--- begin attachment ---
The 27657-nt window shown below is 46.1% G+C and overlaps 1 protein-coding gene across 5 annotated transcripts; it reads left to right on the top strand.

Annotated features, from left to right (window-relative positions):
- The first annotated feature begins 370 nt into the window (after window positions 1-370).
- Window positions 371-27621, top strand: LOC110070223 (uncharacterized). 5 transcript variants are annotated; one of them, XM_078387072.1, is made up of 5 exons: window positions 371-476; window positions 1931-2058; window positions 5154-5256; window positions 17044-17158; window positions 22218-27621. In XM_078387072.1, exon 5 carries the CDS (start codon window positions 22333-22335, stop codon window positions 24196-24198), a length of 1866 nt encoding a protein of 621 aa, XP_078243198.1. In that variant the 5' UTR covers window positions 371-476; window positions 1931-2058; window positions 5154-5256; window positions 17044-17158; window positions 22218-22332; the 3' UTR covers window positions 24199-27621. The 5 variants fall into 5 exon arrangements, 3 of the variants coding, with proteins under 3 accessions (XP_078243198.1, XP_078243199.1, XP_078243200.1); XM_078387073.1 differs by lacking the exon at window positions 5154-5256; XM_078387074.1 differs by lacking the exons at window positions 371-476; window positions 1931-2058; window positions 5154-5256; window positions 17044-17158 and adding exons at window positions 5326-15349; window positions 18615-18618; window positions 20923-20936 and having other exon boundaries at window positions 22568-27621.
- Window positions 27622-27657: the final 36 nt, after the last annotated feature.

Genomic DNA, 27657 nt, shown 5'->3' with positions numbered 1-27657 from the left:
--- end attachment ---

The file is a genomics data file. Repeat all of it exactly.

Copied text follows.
The 27657-nt window shown below is 46.1% G+C and overlaps 1 protein-coding gene across 5 annotated transcripts; it reads left to right on the top strand.

Annotated features, from left to right (window-relative positions):
- The first annotated feature begins 370 nt into the window (after window positions 1-370).
- Window positions 371-27621, top strand: LOC110070223 (uncharacterized). 5 transcript variants are annotated; one of them, XM_078387072.1, is made up of 5 exons: window positions 371-476; window positions 1931-2058; window positions 5154-5256; window positions 17044-17158; window positions 22218-27621. In XM_078387072.1, exon 5 carries the CDS (start codon window positions 22333-22335, stop codon window positions 24196-24198), a length of 1866 nt encoding a protein of 621 aa, XP_078243198.1. In that variant the 5' UTR covers window positions 371-476; window positions 1931-2058; window positions 5154-5256; window positions 17044-17158; window positions 22218-22332; the 3' UTR covers window positions 24199-27621. The 5 variants fall into 5 exon arrangements, 3 of the variants coding, with proteins under 3 accessions (XP_078243198.1, XP_078243199.1, XP_078243200.1); XM_078387073.1 differs by lacking the exon at window positions 5154-5256; XM_078387074.1 differs by lacking the exons at window positions 371-476; window positions 1931-2058; window positions 5154-5256; window positions 17044-17158 and adding exons at window positions 5326-15349; window positions 18615-18618; window positions 20923-20936 and having other exon boundaries at window positions 22568-27621.
- Window positions 27622-27657: the final 36 nt, after the last annotated feature.

Genomic DNA, 27657 nt, shown 5'->3' with positions numbered 1-27657 from the left: